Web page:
Online piracy is not just a United States-based problem.
France is considering anti-piracy legislation that will create a new enforcement body, the High Authority for Copyright Protection and Dissemination of Works on the Internet. The French acronym for both the pending law and the new potential agency is HADOPI. In response to complaints from copyright holders, HADOPI would track down the internet addresses of infringing individuals and send warning emails and registered letters to first-time and second-time infringers. Upon the third infringement, HADOPI can cut off the infringer’s internet connection for up to a year.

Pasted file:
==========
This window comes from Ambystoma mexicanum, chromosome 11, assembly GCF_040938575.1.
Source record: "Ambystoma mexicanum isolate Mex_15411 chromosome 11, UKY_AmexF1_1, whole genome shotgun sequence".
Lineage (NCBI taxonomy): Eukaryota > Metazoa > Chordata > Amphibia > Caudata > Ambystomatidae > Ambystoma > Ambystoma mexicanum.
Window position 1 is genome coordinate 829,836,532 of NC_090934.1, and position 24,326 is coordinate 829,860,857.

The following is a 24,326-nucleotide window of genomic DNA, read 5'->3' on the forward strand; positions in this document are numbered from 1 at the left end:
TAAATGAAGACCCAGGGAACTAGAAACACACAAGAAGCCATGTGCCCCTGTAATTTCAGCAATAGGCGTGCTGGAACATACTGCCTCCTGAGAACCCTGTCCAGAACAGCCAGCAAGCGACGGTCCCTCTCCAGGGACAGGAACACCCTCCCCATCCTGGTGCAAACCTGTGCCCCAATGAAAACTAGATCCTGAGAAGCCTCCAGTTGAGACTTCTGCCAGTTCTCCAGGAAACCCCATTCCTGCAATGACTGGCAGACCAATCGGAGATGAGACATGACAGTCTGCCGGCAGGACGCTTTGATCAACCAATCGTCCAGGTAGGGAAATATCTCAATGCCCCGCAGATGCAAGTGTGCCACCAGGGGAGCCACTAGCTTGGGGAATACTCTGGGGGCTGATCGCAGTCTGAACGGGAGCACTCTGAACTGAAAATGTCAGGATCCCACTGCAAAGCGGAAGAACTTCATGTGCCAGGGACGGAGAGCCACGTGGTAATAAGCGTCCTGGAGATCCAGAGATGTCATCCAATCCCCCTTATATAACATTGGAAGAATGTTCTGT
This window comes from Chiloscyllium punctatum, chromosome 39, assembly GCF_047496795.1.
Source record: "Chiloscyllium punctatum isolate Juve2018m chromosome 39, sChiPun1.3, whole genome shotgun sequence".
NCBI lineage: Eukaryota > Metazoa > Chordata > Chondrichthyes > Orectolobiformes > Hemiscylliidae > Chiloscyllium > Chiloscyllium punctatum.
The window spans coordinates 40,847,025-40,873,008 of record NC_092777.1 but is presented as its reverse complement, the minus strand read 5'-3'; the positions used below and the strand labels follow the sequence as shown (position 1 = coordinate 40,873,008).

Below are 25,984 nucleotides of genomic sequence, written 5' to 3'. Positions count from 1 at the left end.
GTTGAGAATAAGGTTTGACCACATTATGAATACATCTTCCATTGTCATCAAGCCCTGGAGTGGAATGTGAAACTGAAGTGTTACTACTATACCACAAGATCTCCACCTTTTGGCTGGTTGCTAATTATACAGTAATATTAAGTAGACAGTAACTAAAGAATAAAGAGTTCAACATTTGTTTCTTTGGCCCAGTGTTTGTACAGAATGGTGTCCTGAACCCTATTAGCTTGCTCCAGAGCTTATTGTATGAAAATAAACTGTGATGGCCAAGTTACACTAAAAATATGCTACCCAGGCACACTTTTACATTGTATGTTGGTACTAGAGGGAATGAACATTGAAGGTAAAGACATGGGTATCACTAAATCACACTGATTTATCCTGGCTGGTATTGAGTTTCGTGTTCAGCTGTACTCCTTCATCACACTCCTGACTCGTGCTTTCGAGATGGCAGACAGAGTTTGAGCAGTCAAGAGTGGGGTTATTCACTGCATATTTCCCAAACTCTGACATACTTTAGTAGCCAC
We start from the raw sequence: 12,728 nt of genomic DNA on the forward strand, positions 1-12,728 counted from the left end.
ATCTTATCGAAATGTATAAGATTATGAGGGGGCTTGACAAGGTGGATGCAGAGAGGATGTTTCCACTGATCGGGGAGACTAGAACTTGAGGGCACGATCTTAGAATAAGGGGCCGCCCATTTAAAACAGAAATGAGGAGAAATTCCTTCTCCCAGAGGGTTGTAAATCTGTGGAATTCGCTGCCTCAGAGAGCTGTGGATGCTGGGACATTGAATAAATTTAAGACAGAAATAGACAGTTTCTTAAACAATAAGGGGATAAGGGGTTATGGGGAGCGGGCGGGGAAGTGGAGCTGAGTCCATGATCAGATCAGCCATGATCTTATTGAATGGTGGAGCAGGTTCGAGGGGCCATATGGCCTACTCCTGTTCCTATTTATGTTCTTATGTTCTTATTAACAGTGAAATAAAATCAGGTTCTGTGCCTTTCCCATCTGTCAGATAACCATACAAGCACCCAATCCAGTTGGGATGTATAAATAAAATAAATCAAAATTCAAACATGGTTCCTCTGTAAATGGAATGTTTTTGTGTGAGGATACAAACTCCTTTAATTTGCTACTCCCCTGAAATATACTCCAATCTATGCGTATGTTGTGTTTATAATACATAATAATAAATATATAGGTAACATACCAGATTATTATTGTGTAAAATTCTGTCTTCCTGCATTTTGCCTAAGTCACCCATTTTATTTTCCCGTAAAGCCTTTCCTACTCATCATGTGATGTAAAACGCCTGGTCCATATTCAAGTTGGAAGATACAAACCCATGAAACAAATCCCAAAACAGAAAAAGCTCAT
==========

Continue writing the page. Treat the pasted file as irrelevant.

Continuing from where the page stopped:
France’s President Nicholas Sarkozy stepped into the rotating presidency of the European Union on July 1. There is conjecture that France will attempt to extend the three-strike policy to individual EU members or the entire EU.
On the other side of the channel, British internet service providers have agreed to join content owners in the fight against online piracy. The British ISPs will send users suspected of unauthorized file sharing warning letters. According to reports, their efforts will halt at letter-writing. There are no current plans to cut off internet connections of repeat offenders.
(Thanks to Courtney Murphy, Esq., who provided research assistance for this blog posting.)